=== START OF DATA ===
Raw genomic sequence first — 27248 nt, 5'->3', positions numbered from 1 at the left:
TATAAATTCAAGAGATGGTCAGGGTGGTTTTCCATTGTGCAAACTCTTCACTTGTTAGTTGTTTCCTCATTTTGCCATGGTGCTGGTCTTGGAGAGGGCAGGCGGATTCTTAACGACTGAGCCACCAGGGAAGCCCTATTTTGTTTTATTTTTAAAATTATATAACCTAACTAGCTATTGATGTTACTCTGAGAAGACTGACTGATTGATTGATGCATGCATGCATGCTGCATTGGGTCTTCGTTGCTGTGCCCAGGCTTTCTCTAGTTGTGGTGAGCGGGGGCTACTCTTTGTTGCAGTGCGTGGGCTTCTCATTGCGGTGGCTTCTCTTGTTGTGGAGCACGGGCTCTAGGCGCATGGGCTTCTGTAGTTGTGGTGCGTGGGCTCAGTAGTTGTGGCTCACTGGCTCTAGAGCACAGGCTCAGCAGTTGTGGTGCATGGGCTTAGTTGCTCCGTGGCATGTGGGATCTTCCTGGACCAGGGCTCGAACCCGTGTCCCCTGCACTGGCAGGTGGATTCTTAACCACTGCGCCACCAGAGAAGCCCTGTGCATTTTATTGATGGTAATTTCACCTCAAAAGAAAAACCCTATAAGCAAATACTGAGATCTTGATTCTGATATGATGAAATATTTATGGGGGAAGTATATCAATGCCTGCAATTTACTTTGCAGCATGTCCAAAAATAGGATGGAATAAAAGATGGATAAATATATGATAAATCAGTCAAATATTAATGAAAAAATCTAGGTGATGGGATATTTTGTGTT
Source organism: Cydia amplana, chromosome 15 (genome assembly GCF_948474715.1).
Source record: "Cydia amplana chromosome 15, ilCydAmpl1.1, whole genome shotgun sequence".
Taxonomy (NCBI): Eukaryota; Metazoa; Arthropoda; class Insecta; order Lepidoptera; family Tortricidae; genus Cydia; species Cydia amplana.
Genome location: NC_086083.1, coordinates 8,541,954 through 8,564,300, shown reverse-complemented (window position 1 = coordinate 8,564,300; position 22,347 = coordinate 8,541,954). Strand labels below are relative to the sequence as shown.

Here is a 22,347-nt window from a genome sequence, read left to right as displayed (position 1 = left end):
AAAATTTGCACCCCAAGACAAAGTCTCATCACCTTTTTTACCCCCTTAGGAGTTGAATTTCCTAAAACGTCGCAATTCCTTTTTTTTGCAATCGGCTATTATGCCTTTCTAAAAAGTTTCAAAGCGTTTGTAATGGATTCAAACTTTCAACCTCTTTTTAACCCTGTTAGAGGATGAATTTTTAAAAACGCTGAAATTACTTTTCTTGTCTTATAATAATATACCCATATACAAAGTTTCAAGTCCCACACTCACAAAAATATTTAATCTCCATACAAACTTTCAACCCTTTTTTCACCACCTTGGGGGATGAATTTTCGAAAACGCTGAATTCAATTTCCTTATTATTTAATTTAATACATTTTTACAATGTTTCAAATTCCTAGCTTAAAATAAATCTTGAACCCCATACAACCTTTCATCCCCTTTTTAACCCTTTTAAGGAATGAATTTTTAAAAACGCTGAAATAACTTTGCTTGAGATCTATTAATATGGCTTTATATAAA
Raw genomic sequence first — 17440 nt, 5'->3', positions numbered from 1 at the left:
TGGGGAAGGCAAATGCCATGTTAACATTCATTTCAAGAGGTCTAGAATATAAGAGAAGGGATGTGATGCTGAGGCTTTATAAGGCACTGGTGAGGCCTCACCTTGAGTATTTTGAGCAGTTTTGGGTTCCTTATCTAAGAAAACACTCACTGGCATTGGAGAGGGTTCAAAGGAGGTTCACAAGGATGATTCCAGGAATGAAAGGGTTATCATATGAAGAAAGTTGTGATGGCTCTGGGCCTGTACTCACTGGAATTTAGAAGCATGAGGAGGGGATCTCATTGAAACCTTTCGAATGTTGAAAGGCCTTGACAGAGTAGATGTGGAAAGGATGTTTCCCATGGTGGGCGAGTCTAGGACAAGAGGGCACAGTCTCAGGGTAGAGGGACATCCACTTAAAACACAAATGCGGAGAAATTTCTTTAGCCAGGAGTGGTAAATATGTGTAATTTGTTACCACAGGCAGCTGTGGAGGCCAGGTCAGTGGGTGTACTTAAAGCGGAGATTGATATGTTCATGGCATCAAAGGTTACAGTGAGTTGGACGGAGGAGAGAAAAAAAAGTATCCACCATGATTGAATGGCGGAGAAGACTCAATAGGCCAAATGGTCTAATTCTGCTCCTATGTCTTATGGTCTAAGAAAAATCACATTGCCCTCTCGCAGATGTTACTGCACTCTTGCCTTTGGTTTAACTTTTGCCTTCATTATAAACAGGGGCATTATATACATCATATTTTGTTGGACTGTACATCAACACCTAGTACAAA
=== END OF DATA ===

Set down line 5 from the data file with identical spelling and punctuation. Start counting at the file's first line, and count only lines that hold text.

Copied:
Taxonomy (NCBI): Eukaryota; Metazoa; Arthropoda; class Insecta; order Lepidoptera; family Tortricidae; genus Cydia; species Cydia amplana.